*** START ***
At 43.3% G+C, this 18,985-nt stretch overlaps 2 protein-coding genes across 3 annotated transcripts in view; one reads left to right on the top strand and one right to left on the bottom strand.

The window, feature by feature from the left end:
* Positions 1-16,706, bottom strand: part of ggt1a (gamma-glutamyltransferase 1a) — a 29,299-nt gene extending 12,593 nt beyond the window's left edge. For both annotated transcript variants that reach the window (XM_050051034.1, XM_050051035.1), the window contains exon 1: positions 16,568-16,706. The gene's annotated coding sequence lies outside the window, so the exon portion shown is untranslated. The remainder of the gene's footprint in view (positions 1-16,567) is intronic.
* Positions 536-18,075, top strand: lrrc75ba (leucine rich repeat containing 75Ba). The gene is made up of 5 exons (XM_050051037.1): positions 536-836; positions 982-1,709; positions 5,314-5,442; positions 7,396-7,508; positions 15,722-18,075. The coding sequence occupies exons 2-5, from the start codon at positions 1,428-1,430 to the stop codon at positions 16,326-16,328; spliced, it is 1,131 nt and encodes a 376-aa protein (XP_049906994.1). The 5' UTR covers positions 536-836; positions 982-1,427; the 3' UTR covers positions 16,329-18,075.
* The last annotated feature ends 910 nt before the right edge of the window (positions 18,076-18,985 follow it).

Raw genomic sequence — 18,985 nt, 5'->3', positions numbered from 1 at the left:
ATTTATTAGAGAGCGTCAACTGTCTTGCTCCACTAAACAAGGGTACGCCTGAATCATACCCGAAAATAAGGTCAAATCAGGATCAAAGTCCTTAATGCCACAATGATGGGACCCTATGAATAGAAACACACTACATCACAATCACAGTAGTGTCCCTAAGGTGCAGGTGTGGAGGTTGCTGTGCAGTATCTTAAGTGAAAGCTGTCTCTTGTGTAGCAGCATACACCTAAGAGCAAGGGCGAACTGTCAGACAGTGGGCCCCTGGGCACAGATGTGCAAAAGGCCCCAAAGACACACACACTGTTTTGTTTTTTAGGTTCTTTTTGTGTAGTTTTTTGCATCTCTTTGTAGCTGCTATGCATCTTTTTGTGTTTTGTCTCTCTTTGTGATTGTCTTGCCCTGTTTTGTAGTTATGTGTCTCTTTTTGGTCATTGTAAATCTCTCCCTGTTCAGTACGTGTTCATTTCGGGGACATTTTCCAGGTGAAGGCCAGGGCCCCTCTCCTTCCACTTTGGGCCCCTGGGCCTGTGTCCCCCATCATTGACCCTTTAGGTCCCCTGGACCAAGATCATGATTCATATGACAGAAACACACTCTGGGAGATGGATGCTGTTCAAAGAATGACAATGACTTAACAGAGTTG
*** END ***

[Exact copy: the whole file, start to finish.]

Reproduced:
At 43.3% G+C, this 18,985-nt stretch overlaps 2 protein-coding genes across 3 annotated transcripts in view; one reads left to right on the top strand and one right to left on the bottom strand.

The window, feature by feature from the left end:
* Positions 1-16,706, bottom strand: part of ggt1a (gamma-glutamyltransferase 1a) — a 29,299-nt gene extending 12,593 nt beyond the window's left edge. For both annotated transcript variants that reach the window (XM_050051034.1, XM_050051035.1), the window contains exon 1: positions 16,568-16,706. The gene's annotated coding sequence lies outside the window, so the exon portion shown is untranslated. The remainder of the gene's footprint in view (positions 1-16,567) is intronic.
* Positions 536-18,075, top strand: lrrc75ba (leucine rich repeat containing 75Ba). The gene is made up of 5 exons (XM_050051037.1): positions 536-836; positions 982-1,709; positions 5,314-5,442; positions 7,396-7,508; positions 15,722-18,075. The coding sequence occupies exons 2-5, from the start codon at positions 1,428-1,430 to the stop codon at positions 16,326-16,328; spliced, it is 1,131 nt and encodes a 376-aa protein (XP_049906994.1). The 5' UTR covers positions 536-836; positions 982-1,427; the 3' UTR covers positions 16,329-18,075.
* The last annotated feature ends 910 nt before the right edge of the window (positions 18,076-18,985 follow it).

Raw genomic sequence — 18,985 nt, 5'->3', positions numbered from 1 at the left:
ATTTATTAGAGAGCGTCAACTGTCTTGCTCCACTAAACAAGGGTACGCCTGAATCATACCCGAAAATAAGGTCAAATCAGGATCAAAGTCCTTAATGCCACAATGATGGGACCCTATGAATAGAAACACACTACATCACAATCACAGTAGTGTCCCTAAGGTGCAGGTGTGGAGGTTGCTGTGCAGTATCTTAAGTGAAAGCTGTCTCTTGTGTAGCAGCATACACCTAAGAGCAAGGGCGAACTGTCAGACAGTGGGCCCCTGGGCACAGATGTGCAAAAGGCCCCAAAGACACACACACTGTTTTGTTTTTTAGGTTCTTTTTGTGTAGTTTTTTGCATCTCTTTGTAGCTGCTATGCATCTTTTTGTGTTTTGTCTCTCTTTGTGATTGTCTTGCCCTGTTTTGTAGTTATGTGTCTCTTTTTGGTCATTGTAAATCTCTCCCTGTTCAGTACGTGTTCATTTCGGGGACATTTTCCAGGTGAAGGCCAGGGCCCCTCTCCTTCCACTTTGGGCCCCTGGGCCTGTGTCCCCCATCATTGACCCTTTAGGTCCCCTGGACCAAGATCATGATTCATATGACAGAAACACACTCTGGGAGATGGATGCTGTTCAAAGAATGACAATGACTTAACAGAGTTG